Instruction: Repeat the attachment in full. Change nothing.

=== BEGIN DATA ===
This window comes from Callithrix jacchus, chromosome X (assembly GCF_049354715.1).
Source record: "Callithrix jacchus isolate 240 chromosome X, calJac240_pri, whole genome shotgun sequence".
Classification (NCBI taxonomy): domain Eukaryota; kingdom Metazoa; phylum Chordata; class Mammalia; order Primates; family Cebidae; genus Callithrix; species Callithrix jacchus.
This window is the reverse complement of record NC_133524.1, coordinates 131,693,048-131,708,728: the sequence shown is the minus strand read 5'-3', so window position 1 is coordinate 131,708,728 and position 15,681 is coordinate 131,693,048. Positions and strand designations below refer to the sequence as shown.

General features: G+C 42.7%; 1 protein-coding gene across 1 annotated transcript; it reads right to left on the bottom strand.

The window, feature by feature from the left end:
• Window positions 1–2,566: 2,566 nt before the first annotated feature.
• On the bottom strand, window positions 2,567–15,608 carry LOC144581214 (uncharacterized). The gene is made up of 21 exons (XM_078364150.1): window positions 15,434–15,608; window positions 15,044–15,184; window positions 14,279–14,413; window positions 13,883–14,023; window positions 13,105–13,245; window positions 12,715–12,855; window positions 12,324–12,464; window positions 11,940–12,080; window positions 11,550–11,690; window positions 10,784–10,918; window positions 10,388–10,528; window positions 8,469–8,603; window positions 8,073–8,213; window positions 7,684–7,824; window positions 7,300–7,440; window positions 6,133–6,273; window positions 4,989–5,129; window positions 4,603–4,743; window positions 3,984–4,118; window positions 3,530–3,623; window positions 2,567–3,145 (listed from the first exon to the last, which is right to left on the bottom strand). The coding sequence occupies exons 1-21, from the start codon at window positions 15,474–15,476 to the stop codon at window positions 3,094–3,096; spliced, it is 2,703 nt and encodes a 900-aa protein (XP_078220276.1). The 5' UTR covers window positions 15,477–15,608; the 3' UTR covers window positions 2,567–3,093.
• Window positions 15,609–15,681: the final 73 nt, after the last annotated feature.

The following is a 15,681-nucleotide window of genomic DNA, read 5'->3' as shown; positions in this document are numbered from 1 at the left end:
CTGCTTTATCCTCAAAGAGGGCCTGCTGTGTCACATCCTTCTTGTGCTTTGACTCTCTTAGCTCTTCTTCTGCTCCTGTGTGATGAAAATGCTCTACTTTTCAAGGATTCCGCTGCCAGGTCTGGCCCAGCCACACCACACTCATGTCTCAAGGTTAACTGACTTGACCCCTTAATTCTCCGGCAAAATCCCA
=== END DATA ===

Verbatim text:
This window comes from Callithrix jacchus, chromosome X (assembly GCF_049354715.1).
Source record: "Callithrix jacchus isolate 240 chromosome X, calJac240_pri, whole genome shotgun sequence".
Classification (NCBI taxonomy): domain Eukaryota; kingdom Metazoa; phylum Chordata; class Mammalia; order Primates; family Cebidae; genus Callithrix; species Callithrix jacchus.
This window is the reverse complement of record NC_133524.1, coordinates 131,693,048-131,708,728: the sequence shown is the minus strand read 5'-3', so window position 1 is coordinate 131,708,728 and position 15,681 is coordinate 131,693,048. Positions and strand designations below refer to the sequence as shown.

General features: G+C 42.7%; 1 protein-coding gene across 1 annotated transcript; it reads right to left on the bottom strand.

The window, feature by feature from the left end:
• Window positions 1–2,566: 2,566 nt before the first annotated feature.
• On the bottom strand, window positions 2,567–15,608 carry LOC144581214 (uncharacterized). The gene is made up of 21 exons (XM_078364150.1): window positions 15,434–15,608; window positions 15,044–15,184; window positions 14,279–14,413; window positions 13,883–14,023; window positions 13,105–13,245; window positions 12,715–12,855; window positions 12,324–12,464; window positions 11,940–12,080; window positions 11,550–11,690; window positions 10,784–10,918; window positions 10,388–10,528; window positions 8,469–8,603; window positions 8,073–8,213; window positions 7,684–7,824; window positions 7,300–7,440; window positions 6,133–6,273; window positions 4,989–5,129; window positions 4,603–4,743; window positions 3,984–4,118; window positions 3,530–3,623; window positions 2,567–3,145 (listed from the first exon to the last, which is right to left on the bottom strand). The coding sequence occupies exons 1-21, from the start codon at window positions 15,474–15,476 to the stop codon at window positions 3,094–3,096; spliced, it is 2,703 nt and encodes a 900-aa protein (XP_078220276.1). The 5' UTR covers window positions 15,477–15,608; the 3' UTR covers window positions 2,567–3,093.
• Window positions 15,609–15,681: the final 73 nt, after the last annotated feature.

The following is a 15,681-nucleotide window of genomic DNA, read 5'->3' as shown; positions in this document are numbered from 1 at the left end:
CTGCTTTATCCTCAAAGAGGGCCTGCTGTGTCACATCCTTCTTGTGCTTTGACTCTCTTAGCTCTTCTTCTGCTCCTGTGTGATGAAAATGCTCTACTTTTCAAGGATTCCGCTGCCAGGTCTGGCCCAGCCACACCACACTCATGTCTCAAGGTTAACTGACTTGACCCCTTAATTCTCCGGCAAAATCCCA